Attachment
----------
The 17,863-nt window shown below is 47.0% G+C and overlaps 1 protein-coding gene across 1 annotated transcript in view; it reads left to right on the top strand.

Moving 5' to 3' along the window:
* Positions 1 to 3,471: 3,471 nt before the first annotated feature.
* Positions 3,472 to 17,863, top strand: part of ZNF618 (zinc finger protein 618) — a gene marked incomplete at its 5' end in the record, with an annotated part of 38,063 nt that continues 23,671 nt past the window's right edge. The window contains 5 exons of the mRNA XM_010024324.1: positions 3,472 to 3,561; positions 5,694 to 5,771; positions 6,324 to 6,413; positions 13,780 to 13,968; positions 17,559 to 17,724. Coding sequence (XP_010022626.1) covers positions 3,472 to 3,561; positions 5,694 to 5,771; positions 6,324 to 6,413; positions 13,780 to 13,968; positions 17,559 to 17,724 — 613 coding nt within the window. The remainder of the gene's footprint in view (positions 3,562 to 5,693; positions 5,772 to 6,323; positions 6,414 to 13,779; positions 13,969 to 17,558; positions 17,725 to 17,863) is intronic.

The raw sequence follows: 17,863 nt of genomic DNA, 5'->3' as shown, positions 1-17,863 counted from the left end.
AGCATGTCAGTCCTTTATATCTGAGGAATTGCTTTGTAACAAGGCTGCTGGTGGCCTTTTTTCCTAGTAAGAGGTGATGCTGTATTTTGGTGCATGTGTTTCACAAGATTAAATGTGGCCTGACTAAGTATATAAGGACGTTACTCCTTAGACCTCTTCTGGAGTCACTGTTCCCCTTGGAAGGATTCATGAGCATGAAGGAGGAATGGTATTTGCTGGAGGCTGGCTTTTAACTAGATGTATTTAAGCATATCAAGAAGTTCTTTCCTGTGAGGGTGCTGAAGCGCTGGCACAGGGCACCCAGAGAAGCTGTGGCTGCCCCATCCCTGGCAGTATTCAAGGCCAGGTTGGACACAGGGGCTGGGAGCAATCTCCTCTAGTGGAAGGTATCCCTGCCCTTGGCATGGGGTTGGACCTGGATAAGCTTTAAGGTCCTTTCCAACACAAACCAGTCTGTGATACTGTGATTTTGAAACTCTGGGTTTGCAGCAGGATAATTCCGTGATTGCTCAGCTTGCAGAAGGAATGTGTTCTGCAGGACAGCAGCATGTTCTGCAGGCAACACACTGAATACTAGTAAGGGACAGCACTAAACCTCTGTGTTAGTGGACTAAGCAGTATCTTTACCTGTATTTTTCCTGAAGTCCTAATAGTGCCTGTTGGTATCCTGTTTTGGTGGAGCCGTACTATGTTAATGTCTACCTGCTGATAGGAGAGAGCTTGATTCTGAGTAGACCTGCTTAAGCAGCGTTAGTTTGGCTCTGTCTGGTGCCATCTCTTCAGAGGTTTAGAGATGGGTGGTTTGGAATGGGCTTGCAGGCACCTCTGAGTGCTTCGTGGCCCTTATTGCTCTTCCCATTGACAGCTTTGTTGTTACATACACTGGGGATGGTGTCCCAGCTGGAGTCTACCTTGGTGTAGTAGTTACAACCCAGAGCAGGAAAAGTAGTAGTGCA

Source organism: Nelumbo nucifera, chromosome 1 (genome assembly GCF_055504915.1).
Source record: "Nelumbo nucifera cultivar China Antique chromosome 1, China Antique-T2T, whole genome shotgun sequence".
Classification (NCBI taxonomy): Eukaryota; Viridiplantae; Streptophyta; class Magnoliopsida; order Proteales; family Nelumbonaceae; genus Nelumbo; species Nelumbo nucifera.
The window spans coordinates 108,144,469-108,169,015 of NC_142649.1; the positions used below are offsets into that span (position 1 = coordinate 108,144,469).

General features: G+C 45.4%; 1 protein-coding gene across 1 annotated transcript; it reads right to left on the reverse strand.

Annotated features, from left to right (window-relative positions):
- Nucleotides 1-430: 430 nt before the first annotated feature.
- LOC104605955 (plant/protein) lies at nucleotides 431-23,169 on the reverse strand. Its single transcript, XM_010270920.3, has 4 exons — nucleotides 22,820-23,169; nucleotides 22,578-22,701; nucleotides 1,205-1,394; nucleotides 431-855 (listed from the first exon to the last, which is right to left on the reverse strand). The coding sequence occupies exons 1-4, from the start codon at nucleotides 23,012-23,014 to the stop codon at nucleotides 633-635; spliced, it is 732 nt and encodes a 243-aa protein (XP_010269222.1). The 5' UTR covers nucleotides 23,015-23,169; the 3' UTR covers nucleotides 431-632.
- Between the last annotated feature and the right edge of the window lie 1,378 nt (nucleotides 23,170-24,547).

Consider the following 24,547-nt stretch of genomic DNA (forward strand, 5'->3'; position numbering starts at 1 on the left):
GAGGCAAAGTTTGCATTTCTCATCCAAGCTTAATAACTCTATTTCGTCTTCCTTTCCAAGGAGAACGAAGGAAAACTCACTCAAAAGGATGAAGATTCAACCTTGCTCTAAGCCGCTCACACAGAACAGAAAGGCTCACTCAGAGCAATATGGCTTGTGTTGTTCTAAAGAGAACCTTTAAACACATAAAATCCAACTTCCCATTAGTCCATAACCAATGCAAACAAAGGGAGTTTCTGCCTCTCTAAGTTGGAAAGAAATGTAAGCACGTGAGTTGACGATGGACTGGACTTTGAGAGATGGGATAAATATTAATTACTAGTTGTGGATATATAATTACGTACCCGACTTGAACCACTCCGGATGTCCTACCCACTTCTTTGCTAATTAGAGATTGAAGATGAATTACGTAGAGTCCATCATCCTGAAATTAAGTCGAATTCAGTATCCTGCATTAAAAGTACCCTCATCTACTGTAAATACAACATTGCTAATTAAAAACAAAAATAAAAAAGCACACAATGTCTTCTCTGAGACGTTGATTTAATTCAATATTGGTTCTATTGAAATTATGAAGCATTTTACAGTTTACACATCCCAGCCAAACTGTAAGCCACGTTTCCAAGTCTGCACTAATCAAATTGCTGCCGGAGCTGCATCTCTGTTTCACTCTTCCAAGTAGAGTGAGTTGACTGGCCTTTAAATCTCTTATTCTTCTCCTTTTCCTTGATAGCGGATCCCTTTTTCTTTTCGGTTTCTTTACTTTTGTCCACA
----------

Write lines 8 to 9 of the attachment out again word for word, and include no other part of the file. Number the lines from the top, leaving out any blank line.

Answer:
Source record: "Nelumbo nucifera cultivar China Antique chromosome 1, China Antique-T2T, whole genome shotgun sequence".
Classification (NCBI taxonomy): Eukaryota; Viridiplantae; Streptophyta; class Magnoliopsida; order Proteales; family Nelumbonaceae; genus Nelumbo; species Nelumbo nucifera.